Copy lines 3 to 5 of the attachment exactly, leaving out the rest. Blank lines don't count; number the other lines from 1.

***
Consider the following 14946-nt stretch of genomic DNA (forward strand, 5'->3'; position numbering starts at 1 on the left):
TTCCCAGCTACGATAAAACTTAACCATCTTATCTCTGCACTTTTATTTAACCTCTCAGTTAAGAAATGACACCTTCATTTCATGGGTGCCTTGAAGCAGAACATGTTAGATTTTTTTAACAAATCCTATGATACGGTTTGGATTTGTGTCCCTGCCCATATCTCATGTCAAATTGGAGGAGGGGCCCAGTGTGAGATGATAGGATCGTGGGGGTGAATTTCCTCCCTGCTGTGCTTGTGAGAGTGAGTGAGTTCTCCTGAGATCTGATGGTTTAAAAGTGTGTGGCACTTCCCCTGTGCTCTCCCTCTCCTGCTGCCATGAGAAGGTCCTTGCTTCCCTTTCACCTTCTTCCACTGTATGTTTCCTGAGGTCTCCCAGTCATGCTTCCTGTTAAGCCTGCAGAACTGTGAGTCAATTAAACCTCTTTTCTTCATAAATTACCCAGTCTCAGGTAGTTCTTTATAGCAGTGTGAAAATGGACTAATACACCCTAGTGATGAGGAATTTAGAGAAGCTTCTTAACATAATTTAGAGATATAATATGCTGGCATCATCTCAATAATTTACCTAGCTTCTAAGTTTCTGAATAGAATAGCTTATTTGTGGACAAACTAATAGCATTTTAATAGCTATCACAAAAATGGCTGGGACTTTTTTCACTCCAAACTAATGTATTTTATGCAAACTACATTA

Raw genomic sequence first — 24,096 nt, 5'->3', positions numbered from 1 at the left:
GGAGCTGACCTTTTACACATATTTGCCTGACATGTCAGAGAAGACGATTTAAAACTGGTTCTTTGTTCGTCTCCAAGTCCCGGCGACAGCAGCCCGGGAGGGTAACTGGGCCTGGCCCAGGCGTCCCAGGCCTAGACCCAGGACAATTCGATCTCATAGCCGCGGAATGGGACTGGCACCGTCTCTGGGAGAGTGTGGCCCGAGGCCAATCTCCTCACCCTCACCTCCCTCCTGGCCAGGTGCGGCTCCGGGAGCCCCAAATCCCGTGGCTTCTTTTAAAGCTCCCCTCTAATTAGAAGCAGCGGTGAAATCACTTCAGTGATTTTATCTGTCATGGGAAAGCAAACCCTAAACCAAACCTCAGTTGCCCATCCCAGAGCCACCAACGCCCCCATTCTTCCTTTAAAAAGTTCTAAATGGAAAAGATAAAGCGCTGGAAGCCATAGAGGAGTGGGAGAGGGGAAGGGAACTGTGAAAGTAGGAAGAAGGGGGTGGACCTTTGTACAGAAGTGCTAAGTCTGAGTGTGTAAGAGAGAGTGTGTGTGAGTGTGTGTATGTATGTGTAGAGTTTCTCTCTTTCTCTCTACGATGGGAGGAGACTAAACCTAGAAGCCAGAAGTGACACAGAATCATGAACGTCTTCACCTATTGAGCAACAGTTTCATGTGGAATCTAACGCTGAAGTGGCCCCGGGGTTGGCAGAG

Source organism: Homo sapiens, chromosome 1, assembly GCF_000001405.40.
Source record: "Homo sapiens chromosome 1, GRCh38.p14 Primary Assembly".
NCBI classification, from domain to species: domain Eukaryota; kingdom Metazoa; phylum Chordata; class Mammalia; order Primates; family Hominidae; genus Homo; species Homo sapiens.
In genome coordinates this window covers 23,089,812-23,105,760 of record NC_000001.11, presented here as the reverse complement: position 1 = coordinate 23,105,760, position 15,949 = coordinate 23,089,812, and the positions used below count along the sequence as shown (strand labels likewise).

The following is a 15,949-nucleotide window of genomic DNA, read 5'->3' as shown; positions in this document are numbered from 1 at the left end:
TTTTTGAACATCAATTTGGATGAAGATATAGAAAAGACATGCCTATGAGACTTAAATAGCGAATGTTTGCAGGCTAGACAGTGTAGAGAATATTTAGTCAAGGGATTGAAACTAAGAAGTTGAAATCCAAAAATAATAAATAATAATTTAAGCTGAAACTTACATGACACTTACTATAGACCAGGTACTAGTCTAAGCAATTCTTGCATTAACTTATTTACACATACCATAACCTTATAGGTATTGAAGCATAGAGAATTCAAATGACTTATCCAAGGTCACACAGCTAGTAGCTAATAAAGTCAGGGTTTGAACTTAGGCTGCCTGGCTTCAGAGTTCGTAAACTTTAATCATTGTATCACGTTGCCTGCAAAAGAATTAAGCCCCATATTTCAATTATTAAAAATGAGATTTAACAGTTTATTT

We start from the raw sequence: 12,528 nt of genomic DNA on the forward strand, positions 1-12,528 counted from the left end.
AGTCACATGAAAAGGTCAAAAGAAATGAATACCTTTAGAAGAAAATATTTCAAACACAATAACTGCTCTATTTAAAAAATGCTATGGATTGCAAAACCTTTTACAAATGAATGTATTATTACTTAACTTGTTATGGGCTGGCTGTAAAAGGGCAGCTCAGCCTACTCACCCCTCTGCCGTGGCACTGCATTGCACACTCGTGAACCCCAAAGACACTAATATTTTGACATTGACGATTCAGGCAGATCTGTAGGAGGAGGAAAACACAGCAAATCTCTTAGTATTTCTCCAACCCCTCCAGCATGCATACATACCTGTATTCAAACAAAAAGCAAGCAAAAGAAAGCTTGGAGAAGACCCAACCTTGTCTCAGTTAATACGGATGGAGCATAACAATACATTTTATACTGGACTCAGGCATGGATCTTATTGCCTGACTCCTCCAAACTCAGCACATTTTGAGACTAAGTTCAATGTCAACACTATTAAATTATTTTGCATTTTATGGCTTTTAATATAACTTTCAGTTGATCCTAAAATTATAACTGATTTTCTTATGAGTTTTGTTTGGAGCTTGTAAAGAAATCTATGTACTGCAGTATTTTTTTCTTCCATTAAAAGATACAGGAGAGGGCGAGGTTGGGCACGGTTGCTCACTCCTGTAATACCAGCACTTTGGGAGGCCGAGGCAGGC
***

Raw genomic sequence first — 24,096 nt, 5'->3', positions numbered from 1 at the left:
GGAGCTGACCTTTTACACATATTTGCCTGACATGTCAGAGAAGACGATTTAAAACTGGTTCTTTGTTCGTCTCCAAGTCCCGGCGACAGCAGCCCGGGAGGGTAACTGGGCCTGGCCCAGGCGTCCCAGGCCTAGACCCAGGACAATTCGATCTCATAGCCGCGGAATGGGACTGGCACCGTCTCTGGGAGAGTGTGGCCCGAGGCCAATCTCCTCACCCTCACCTCCCTCCTGGCCAGGTGCGGCTCCGGGAGCCCCAAATCCCGTGGCTTCTTTTAAAGCTCCCCTCTAATTAGAAGCAGCGGTGAAATCACTTCAGTGATTTTATCTGTCATGGGAAAGCAAACCCTAAACCAAACCTCAGTTGCCCATCCCAGAGCCACCAACGCCCCCATTCTTCCTTTAAAAAGTTCTAAATGGAAAAGATAAAGCGCTGGAAGCCATAGAGGAGTGGGAGAGGGGAAGGGAACTGTGAAAGTAGGAAGAAGGGGGTGGACCTTTGTACAGAAGTGCTAAGTCTGAGTGTGTAAGAGAGAGTGTGTGTGAGTGTGTGTATGTATGTGTAGAGTTTCTCTCTTTCTCTCTACGATGGGAGGAGACTAAACCTAGAAGCCAGAAGTGACACAGAATCATGAACGTCTTCACCTATTGAGCAACAGTTTCATGTGGAATCTAACGCTGAAGTGGCCCCGGGGTTGGCAGAG

Source organism: Homo sapiens, chromosome 1, assembly GCF_000001405.40.